Rep. Jim Costa and U.S. Sen. Diane Feinstein introduced the bipartisan Canal Conveyance Capacity Restoration Act on Thursday, a bill to authorize more than $653 million to restore the capacity of three San Joaquin Valley canals.
“We know we have a broken water system and we know there’s a lot that we need to do to improve our water supply and our water quality.” – Rep. Jim Costa, D-Fresno
Restoring these canals would improve California’s drought resilience and help farmers comply with limits on groundwater pumping under the state’s Sustainable Groundwater Management Act, Costa’s office said in a news release.
“We know we have a broken water system and we know there’s a lot that we need to do to improve our water supply and our water quality,” Costa told reporters during a virtual news conference Thursday afternoon. “One of the most precious resources we have is water. Where water flows, food grows.”
The bill also authorizes an additional $180 million to restore salmon runs on the San Joaquin River. The funding is for fish passage structures, levees, and other improvements that will allow the threatened Central Valley spring-run Chinook salmon to swim freely upstream from the ocean to Friant Dam.
Feinstein: A Win for Farmers and Fish
“We can restore that (canal) capacity if we work together at the federal, state, and local levels, ensuring that there will be more water for farmers and to combat subsidence,” Feinstein said in a news release. “But our bipartisan bill isn’t just a win for farmers, it would also restore salmon runs vital to the Chinook salmon, helping protect this threatened species.”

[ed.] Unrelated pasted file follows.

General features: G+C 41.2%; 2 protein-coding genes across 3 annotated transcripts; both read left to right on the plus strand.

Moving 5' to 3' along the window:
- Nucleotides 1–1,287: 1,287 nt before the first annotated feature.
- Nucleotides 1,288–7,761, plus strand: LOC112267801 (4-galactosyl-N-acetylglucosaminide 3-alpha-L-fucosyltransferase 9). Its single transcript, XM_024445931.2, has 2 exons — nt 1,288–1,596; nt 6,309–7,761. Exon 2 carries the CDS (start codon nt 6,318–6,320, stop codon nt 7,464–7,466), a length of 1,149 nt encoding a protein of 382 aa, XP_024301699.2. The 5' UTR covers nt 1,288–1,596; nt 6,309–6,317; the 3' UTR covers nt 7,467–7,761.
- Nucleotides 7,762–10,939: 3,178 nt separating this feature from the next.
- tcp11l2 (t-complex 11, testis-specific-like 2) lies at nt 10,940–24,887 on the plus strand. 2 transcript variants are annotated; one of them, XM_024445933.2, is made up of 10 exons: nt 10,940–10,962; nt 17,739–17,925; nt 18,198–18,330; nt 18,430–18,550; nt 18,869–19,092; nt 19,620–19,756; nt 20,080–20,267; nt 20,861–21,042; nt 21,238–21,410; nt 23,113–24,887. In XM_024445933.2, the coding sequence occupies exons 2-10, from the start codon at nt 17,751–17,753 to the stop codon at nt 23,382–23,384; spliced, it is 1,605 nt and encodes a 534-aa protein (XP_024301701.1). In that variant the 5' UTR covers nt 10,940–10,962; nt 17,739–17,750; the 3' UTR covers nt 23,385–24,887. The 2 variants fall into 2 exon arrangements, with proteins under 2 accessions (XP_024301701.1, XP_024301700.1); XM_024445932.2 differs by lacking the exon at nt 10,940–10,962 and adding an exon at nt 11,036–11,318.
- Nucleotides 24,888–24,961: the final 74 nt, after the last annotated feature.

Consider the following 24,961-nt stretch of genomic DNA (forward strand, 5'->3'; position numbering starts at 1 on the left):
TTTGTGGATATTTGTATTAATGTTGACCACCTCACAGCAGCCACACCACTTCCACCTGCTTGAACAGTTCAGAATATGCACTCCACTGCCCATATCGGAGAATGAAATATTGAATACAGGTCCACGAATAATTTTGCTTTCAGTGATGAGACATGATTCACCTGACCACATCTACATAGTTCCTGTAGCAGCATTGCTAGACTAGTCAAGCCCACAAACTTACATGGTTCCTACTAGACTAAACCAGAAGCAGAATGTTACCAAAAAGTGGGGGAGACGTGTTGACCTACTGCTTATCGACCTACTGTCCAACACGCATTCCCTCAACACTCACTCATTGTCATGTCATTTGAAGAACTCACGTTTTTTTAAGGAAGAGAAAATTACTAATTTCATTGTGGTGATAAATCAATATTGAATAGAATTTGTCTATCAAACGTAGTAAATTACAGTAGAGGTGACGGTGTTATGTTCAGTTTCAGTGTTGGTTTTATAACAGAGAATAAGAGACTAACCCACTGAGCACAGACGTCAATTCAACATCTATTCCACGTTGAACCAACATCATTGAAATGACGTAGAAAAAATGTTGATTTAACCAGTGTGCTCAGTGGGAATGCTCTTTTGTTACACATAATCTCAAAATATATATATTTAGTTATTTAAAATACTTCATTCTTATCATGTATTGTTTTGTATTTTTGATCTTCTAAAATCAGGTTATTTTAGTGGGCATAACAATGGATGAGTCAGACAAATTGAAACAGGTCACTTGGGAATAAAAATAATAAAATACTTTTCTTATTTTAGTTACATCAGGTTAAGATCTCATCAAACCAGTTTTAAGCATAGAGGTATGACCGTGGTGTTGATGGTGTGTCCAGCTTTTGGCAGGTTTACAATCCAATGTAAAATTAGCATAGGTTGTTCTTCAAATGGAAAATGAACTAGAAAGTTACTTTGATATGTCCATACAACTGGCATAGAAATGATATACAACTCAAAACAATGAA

State Sen. Melissa Hurtado, D-Sanger, has corresponding legislation in the California Legislature to fund canal fixes. She has been trying to win approval since 2019.
“The reality is that this investment really benefits the entire nation because the region supplies food for the nation and beyond,” said Hurtado.
“The reality is that this investment really benefits the entire nation because the region supplies food for the nation and beyond.” – State Sen. Melissa Hurtado
What The Bill Does
The bill would authorize a one-third federal cost-share for restoring canal capacity. Meanwhile, Hurtado’s bill would authorize one-third of the cost to be paid for by the state and one-third by local agencies. The bill would authorize $833.4 million for four major projects:
- $180 million to restore the Friant-Kern Canal.
- $183.9 million to restore the Delta Mendota Canal.
- $289.5 million to restore the California Aqueduct.
- $180 million to restore salmon runs on the San Joaquin River.
The funding may not be used to build new surface storage or raise existing reservoirs. It also can’t be used to enlarge canal capacity — except a temporary increase to mitigate future subsidence.
GV Wire asked Costa why storage wasn’t included in the package, and whether it was off the table.
“No, it’s not off the table,” responded Costa. He says there’s separate legislation for a seismic retrofit of the San Luis Reservoir and raising it by 10 feet to add about 140,000 acre-feet of water storage.
Costa says he has yet to find any significant opposition to the bill he introduced today.
“I’m always attempting to find the art of the possible,” said Costa.